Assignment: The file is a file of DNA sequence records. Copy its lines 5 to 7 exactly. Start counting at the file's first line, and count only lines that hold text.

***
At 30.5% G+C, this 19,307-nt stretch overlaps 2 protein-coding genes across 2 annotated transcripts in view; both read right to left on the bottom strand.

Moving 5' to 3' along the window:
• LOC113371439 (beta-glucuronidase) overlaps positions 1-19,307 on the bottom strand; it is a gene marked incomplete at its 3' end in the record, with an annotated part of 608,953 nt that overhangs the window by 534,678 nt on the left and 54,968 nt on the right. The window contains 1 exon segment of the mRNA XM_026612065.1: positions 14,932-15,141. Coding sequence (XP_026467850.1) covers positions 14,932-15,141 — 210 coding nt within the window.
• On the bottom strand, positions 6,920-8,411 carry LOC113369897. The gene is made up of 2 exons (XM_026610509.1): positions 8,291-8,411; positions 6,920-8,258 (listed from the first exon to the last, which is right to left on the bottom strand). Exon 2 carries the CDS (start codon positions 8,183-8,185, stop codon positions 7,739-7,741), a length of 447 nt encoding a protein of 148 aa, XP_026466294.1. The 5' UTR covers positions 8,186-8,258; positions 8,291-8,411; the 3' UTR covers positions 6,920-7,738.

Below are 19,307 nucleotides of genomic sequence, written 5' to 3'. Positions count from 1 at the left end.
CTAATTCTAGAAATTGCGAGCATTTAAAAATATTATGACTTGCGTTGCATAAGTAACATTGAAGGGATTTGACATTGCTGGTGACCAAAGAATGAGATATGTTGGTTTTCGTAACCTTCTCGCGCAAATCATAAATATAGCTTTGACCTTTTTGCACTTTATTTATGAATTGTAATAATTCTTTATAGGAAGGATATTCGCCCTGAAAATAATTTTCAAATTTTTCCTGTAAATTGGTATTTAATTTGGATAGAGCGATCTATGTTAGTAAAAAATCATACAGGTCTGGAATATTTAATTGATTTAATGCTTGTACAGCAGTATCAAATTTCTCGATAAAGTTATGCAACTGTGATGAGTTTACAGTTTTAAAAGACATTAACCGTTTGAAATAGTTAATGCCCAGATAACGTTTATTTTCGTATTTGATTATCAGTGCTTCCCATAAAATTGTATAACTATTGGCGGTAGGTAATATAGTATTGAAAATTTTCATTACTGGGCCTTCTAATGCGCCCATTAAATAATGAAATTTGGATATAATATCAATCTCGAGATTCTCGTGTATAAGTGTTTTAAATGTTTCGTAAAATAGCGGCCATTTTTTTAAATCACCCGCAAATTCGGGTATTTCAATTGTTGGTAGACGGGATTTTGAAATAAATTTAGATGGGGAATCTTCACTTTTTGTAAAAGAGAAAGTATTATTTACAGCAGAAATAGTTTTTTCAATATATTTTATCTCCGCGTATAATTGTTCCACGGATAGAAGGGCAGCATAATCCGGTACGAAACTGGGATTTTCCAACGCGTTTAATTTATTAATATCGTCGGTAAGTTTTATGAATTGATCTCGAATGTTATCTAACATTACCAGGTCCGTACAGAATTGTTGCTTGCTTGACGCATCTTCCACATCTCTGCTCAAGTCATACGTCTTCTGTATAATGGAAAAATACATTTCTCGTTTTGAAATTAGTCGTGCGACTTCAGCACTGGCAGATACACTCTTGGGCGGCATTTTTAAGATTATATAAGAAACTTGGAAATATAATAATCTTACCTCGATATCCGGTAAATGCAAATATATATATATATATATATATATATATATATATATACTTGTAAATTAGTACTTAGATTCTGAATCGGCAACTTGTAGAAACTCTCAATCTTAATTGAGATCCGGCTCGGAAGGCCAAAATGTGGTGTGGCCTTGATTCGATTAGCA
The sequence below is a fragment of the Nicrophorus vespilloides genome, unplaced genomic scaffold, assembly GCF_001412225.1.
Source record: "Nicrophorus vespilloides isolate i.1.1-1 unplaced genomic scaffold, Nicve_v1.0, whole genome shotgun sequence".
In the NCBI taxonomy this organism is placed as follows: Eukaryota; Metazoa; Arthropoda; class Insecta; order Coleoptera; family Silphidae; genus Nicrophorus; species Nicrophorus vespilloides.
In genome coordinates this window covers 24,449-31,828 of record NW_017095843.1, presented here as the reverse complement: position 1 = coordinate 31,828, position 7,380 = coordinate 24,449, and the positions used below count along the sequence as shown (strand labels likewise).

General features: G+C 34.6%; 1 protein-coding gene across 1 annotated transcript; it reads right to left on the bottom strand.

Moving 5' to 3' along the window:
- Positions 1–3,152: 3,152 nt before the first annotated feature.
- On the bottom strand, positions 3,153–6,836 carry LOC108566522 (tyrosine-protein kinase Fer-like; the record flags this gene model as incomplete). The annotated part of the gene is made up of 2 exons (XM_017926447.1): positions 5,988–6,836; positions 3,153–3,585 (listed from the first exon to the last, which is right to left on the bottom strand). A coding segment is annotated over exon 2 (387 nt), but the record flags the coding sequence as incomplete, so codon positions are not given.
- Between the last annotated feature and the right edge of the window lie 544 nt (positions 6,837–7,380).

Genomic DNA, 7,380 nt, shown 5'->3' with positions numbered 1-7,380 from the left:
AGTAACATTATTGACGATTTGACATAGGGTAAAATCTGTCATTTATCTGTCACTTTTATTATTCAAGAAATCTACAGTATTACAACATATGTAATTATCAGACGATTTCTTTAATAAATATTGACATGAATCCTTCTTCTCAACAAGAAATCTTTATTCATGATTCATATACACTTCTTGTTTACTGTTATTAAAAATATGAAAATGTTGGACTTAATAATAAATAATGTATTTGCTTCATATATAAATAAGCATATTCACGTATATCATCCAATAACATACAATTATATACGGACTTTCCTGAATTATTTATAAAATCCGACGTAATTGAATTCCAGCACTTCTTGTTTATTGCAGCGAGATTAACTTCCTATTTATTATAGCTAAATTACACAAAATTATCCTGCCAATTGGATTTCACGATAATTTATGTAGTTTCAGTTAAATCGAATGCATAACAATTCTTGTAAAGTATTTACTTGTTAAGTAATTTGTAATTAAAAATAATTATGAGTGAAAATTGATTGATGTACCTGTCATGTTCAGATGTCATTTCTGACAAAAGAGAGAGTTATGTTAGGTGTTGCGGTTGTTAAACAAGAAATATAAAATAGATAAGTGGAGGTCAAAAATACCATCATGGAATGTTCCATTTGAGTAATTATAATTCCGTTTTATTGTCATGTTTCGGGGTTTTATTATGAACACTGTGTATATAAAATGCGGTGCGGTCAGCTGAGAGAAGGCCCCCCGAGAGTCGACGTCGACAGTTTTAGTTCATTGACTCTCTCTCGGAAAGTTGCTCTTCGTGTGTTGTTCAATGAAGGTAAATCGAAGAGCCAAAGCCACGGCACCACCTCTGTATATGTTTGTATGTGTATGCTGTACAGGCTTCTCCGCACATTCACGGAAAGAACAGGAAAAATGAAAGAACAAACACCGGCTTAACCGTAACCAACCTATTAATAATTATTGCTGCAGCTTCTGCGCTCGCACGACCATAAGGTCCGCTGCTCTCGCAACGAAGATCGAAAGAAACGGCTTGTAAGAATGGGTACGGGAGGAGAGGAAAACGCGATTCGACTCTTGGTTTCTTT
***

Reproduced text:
Below are 19,307 nucleotides of genomic sequence, written 5' to 3'. Positions count from 1 at the left end.
CTAATTCTAGAAATTGCGAGCATTTAAAAATATTATGACTTGCGTTGCATAAGTAACATTGAAGGGATTTGACATTGCTGGTGACCAAAGAATGAGATATGTTGGTTTTCGTAACCTTCTCGCGCAAATCATAAATATAGCTTTGACCTTTTTGCACTTTATTTATGAATTGTAATAATTCTTTATAGGAAGGATATTCGCCCTGAAAATAATTTTCAAATTTTTCCTGTAAATTGGTATTTAATTTGGATAGAGCGATCTATGTTAGTAAAAAATCATACAGGTCTGGAATATTTAATTGATTTAATGCTTGTACAGCAGTATCAAATTTCTCGATAAAGTTATGCAACTGTGATGAGTTTACAGTTTTAAAAGACATTAACCGTTTGAAATAGTTAATGCCCAGATAACGTTTATTTTCGTATTTGATTATCAGTGCTTCCCATAAAATTGTATAACTATTGGCGGTAGGTAATATAGTATTGAAAATTTTCATTACTGGGCCTTCTAATGCGCCCATTAAATAATGAAATTTGGATATAATATCAATCTCGAGATTCTCGTGTATAAGTGTTTTAAATGTTTCGTAAAATAGCGGCCATTTTTTTAAATCACCCGCAAATTCGGGTATTTCAATTGTTGGTAGACGGGATTTTGAAATAAATTTAGATGGGGAATCTTCACTTTTTGTAAAAGAGAAAGTATTATTTACAGCAGAAATAGTTTTTTCAATATATTTTATCTCCGCGTATAATTGTTCCACGGATAGAAGGGCAGCATAATCCGGTACGAAACTGGGATTTTCCAACGCGTTTAATTTATTAATATCGTCGGTAAGTTTTATGAATTGATCTCGAATGTTATCTAACATTACCAGGTCCGTACAGAATTGTTGCTTGCTTGACGCATCTTCCACATCTCTGCTCAAGTCATACGTCTTCTGTATAATGGAAAAATACATTTCTCGTTTTGAAATTAGTCGTGCGACTTCAGCACTGGCAGATACACTCTTGGGCGGCATTTTTAAGATTATATAAGAAACTTGGAAATATAATAATCTTACCTCGATATCCGGTAAATGCAAATATATATATATATATATATATATATATATATATATACTTGTAAATTAGTACTTAGATTCTGAATCGGCAACTTGTAGAAACTCTCAATCTTAATTGAGATCCGGCTCGGAAGGCCAAAATGTGGTGTGGCCTTGATTCGATTAGCA
The sequence below is a fragment of the Nicrophorus vespilloides genome, unplaced genomic scaffold, assembly GCF_001412225.1.